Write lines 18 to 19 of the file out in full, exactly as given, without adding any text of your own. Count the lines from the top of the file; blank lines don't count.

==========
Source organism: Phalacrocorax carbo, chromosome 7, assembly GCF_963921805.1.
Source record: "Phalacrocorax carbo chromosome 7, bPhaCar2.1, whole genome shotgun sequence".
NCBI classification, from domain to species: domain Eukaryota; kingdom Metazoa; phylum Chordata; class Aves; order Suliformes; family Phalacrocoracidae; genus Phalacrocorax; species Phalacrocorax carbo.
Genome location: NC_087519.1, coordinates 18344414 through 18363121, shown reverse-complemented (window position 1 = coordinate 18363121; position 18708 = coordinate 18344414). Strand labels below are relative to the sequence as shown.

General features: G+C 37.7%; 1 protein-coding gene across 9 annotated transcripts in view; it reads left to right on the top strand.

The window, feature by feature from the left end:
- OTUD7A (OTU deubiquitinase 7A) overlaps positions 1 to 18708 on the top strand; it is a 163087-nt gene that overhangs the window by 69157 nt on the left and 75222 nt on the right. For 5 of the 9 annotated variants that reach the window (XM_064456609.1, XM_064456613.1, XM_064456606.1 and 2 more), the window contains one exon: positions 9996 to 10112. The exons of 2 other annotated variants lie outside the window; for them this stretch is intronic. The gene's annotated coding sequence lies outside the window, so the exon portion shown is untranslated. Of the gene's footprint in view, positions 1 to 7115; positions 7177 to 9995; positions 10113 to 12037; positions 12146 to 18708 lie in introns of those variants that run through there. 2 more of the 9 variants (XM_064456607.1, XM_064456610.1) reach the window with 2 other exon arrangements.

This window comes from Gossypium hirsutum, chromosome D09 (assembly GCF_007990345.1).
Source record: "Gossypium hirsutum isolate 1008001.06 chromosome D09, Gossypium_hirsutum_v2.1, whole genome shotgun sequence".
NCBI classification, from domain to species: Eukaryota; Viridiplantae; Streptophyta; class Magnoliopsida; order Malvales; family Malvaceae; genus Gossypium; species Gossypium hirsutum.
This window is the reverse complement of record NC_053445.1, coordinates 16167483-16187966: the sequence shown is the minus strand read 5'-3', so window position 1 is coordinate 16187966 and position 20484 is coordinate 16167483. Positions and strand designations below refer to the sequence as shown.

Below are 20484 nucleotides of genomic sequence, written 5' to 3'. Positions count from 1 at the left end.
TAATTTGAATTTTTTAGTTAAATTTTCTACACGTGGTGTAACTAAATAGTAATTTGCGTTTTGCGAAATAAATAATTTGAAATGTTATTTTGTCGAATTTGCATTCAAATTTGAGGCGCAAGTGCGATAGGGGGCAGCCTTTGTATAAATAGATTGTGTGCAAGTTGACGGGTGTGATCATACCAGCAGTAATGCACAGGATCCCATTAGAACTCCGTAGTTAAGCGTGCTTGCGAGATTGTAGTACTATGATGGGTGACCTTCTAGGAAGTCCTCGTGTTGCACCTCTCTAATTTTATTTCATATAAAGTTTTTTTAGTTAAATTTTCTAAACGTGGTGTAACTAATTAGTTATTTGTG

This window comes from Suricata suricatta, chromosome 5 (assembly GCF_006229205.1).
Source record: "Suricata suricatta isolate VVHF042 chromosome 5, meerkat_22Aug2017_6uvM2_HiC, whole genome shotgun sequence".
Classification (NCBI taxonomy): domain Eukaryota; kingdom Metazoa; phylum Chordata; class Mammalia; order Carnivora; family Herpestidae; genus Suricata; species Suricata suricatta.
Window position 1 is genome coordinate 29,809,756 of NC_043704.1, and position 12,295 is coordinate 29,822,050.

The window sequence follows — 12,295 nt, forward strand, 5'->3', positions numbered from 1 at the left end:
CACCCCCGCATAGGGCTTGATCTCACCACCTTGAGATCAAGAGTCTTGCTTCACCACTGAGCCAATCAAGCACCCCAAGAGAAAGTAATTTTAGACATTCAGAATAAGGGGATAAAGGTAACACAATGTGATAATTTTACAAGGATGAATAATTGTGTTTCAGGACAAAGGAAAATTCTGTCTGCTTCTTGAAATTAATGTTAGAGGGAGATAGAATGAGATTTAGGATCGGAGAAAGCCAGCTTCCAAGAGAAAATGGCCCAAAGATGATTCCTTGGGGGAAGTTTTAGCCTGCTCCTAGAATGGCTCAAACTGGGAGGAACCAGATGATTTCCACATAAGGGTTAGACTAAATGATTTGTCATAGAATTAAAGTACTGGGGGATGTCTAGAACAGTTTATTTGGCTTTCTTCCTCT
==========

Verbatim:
The window sequence follows — 12,295 nt, forward strand, 5'->3', positions numbered from 1 at the left end:
CACCCCCGCATAGGGCTTGATCTCACCACCTTGAGATCAAGAGTCTTGCTTCACCACTGAGCCAATCAAGCACCCCAAGAGAAAGTAATTTTAGACATTCAGAATAAGGGGATAAAGGTAACACAATGTGATAATTTTACAAGGATGAATAATTGTGTTTCAGGACAAAGGAAAATTCTGTCTGCTTCTTGAAATTAATGTTAGAGGGAGATAGAATGAGATTTAGGATCGGAGAAAGCCAGCTTCCAAGAGAAAATGGCCCAAAGATGATTCCTTGGGGGAAGTTTTAGCCTGCTCCTAGAATGGCTCAAACTGGGAGGAACCAGATGATTTCCACATAAGGGTTAGACTAAATGATTTGTCATAGAATTAAAGTACTGGGGGATGTCTAGAACAGTTTATTTGGCTTTCTTCCTCT